Perception of size-related formant information in male koalas (Phascolarctos cinereus)
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Advances in bioacoustics allow us to study the perceptual and functional relevance of individual acoustic parameters. Here, we use re-synthesised male koala bellows and a habituation–dishabituation paradigm to test the hypothesis that male koalas are sensitive to shifts in formant frequencies corresponding to the natural variation in body size between a large and small adult male. We found that males habituated to bellows, in which the formants had been shifted to simulate a large or small male displayed a significant increase in behavioural response (dishabituation) when they were presented with bellows simulating the alternate size variant. The rehabituation control, in which the behavioural response levels returned to that of the last playbacks of the habituation phase, indicates that this was not a chance increase in response levels. Our results provide clear evidence that male koalas perceive and attend to size-related formant information in their own species-specific vocalisations and suggest that formant perception is a widespread ability shared by marsupials and placental mammals, and perhaps by vertebrates more widely.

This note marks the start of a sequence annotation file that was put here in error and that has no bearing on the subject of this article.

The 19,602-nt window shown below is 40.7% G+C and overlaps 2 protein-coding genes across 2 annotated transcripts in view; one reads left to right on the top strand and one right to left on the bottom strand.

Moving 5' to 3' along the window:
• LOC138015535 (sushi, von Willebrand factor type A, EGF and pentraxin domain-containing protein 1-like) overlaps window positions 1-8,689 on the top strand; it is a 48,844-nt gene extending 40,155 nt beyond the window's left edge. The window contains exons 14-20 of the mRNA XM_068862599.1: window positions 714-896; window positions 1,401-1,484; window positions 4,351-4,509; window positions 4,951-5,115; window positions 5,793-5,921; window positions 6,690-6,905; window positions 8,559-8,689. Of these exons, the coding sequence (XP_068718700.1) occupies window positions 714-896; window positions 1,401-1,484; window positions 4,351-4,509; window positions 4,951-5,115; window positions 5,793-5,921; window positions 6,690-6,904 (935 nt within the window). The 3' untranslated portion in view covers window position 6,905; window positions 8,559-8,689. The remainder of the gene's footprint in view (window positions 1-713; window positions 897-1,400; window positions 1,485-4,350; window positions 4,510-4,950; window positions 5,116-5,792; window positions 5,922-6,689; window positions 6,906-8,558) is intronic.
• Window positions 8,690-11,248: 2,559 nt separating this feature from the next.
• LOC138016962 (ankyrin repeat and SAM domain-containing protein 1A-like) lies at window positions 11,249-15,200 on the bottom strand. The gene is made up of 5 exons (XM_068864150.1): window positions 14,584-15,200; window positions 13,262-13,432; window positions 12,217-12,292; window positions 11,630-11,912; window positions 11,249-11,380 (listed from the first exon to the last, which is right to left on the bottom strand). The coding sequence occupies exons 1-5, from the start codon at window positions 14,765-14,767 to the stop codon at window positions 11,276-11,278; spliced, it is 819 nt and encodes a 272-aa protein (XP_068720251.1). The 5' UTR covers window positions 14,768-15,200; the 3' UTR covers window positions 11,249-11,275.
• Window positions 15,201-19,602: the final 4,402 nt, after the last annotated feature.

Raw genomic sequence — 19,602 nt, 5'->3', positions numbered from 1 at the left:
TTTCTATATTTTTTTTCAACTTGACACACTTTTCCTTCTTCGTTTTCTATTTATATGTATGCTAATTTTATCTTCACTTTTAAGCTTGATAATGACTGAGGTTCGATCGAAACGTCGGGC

KeywordsKoalas Vocal communication Formant frequencies Habituation–dishabituation Playback experiments
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